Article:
Can’t Sleep? 6 Reasons – Insomnia Part 1


6 Reasons You Aren’t Sleeping – Insomnia Part 1:

Support your body’s natural rhythms
Getting in sync with your body’s natural sleep-wake cycle, or circadian rhythm, is one of the most important strategies for achieving good sleep and combating insomnia. If you keep a regular sleep schedule—going to bed and getting up at the same time each day—you will feel much more refreshed and energized than if you sleep the same number of hours at different times. This holds true even if you alter your sleep schedule by only an hour or two. Consistency is vitally important to conquering insomnia.

  • Try to go to sleep and get up at the same time every day. Sticking to a consistent sleep-wake schedule helps set your body’s internal clock and optimize the quality of your sleep. Start by setting a realistic bedtime that will work with your lifestyle. Choose a time when you normally feel tired, so that you don’t toss and turn. If you’re getting enough sleep, you should wake up naturally without an alarm. If you need an alarm clock to wake up on time, you may need to set an earlier bedtime.
  • Avoid sleeping in—even on weekends or nights you’ve stayed up late. It can be tempting to sleep in on weekends, but even a couple hour difference in wake time disrupts your internal clock. The more your weekend/weekday sleep schedules differ, the worse the jetlag-like symptoms you’ll experience. If you need to make up for a late night, opt for a daytime nap rather than sleeping in. This strategy allows you to pay off your sleep debt without disturbing your natural sleep-wake rhythm, which often backfires in insomnia and other sleep disorders and throws you off for days.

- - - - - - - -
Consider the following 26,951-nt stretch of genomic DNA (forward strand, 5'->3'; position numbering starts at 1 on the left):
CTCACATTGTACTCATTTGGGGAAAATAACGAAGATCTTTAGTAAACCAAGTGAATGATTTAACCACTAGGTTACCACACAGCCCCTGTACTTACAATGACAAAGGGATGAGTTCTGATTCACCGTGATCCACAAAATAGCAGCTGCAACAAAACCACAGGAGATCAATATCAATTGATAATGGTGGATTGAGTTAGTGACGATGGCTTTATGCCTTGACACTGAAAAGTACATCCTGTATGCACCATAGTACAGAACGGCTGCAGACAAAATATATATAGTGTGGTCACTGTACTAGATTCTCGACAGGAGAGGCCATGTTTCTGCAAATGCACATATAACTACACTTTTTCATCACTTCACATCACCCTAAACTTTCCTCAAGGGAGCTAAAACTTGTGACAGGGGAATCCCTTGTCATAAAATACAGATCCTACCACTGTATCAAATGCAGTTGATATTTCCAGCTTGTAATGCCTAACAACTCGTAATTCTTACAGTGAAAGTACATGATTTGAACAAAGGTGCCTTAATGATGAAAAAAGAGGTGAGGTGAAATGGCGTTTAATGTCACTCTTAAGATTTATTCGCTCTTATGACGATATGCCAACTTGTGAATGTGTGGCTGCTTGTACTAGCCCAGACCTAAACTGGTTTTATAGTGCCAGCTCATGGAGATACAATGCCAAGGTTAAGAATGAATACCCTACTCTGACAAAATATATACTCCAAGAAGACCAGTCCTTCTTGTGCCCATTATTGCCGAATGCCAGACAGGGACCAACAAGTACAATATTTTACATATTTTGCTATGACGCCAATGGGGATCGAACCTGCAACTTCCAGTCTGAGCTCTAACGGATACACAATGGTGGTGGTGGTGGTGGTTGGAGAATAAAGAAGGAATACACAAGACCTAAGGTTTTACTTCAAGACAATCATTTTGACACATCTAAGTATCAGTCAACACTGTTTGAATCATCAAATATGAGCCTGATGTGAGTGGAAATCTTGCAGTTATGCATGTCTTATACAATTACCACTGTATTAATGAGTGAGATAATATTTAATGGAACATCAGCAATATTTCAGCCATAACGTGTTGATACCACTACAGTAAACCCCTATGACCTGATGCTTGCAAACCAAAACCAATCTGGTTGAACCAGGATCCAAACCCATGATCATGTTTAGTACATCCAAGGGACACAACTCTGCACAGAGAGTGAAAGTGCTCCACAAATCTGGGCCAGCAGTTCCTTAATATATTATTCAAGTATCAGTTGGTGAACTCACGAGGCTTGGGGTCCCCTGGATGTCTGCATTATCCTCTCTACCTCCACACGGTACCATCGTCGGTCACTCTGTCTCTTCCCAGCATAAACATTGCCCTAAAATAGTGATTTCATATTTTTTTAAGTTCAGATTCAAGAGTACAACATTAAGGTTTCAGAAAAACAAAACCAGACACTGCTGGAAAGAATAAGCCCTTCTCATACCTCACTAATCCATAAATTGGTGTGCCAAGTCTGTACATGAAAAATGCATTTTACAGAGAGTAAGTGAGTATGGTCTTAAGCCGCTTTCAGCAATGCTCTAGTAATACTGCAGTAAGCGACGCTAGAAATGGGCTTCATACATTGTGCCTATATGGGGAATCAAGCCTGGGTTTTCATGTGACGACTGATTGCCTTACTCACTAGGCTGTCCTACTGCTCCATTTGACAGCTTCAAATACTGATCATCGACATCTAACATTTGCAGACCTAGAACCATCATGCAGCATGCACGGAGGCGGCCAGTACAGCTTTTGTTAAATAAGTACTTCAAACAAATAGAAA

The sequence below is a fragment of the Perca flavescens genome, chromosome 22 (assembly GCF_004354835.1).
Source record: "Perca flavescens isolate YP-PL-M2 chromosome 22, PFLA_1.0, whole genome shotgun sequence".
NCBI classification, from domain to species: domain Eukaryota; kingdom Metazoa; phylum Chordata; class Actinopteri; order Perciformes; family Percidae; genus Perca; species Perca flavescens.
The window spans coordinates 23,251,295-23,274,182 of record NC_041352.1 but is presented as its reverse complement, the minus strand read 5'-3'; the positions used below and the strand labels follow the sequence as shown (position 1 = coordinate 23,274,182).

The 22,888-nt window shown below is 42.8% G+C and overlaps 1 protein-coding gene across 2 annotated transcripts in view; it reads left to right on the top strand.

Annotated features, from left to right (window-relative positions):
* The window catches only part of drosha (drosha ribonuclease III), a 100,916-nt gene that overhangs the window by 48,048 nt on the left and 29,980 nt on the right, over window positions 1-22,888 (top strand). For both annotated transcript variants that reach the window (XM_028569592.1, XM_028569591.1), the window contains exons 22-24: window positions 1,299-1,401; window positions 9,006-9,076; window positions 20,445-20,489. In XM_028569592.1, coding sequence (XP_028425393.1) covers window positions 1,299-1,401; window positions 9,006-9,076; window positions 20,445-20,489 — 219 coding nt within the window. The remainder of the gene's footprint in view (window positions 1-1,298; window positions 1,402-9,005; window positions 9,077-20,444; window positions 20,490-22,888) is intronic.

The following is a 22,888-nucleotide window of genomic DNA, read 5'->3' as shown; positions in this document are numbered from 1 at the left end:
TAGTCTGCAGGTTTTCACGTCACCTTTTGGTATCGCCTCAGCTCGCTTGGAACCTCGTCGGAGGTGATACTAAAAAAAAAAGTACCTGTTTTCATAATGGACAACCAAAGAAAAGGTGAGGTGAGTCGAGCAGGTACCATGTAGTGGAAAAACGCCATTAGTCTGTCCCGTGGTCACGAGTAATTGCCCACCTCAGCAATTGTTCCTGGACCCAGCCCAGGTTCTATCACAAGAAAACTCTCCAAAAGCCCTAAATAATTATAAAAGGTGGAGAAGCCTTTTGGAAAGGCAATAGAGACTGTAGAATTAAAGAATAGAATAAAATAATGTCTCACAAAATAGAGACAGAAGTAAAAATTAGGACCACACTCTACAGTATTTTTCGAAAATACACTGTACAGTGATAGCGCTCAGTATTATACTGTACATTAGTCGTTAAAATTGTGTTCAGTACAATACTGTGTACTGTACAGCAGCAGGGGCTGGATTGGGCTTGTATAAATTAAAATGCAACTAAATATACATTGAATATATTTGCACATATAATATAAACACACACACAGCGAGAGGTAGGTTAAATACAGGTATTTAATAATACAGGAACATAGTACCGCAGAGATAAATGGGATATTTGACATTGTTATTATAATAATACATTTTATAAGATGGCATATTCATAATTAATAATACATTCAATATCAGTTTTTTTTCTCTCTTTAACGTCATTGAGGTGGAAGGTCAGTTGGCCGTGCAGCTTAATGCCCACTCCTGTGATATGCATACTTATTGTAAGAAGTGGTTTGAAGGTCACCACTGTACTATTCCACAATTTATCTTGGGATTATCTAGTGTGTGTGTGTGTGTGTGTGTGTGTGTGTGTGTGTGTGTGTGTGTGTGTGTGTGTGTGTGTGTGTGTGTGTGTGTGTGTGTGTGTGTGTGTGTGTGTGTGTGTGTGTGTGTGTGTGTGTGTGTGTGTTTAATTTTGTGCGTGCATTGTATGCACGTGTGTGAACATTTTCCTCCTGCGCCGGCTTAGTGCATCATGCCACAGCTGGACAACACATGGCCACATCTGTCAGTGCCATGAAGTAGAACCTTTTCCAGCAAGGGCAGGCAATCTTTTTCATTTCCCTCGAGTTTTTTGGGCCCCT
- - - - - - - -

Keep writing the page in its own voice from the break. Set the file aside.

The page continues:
• Be smart about napping. As mentioned above, napping is a good way to recharge and make up for lost sleep hours. But if you tend to have trouble falling asleep or staying asleep throughout the night, napping can make things worse. If insomnia is a problem for you, consider eliminating naps altogether or limiting them to 20 minutes (natural rhythm) in the early afternoon around 1-2 pm.
  • Fight after-dinner drowsiness. If you find yourself getting sleepy way before your bedtime, get off the couch and do something mildly stimulating to avoid falling asleep, such as washing the dishes, calling a friend, or getting clothes ready for the next day. If you give in to the drowsiness, you may wake up later in the night and have trouble getting back to sleep.
  • Avoid Blue Light Time before bed.  Blue light stimulates the brain and does not allow it to settle down before bed.  Insomnia and sleep problems are worsened when the brain is exposed to blue light 1 hour before bedtime.  Opt for a book to read rather that looking at your phone, T.V., or other screens which transmit blue light, contribute to brain stimulation, and lack of restful sleep.
  • Get your nervous system checked.  Did you know that pressure in the upper neck where the brain stem sets can affect your sleep?  If the Atlas bone is out of alignment it may be putting pressure on the brain stem causing congestion of the brain itself.  Symptoms may include insomnia, chronic tiredness and fatigue, fuzzy thinking, moodiness, forgetfulness even memory loss.


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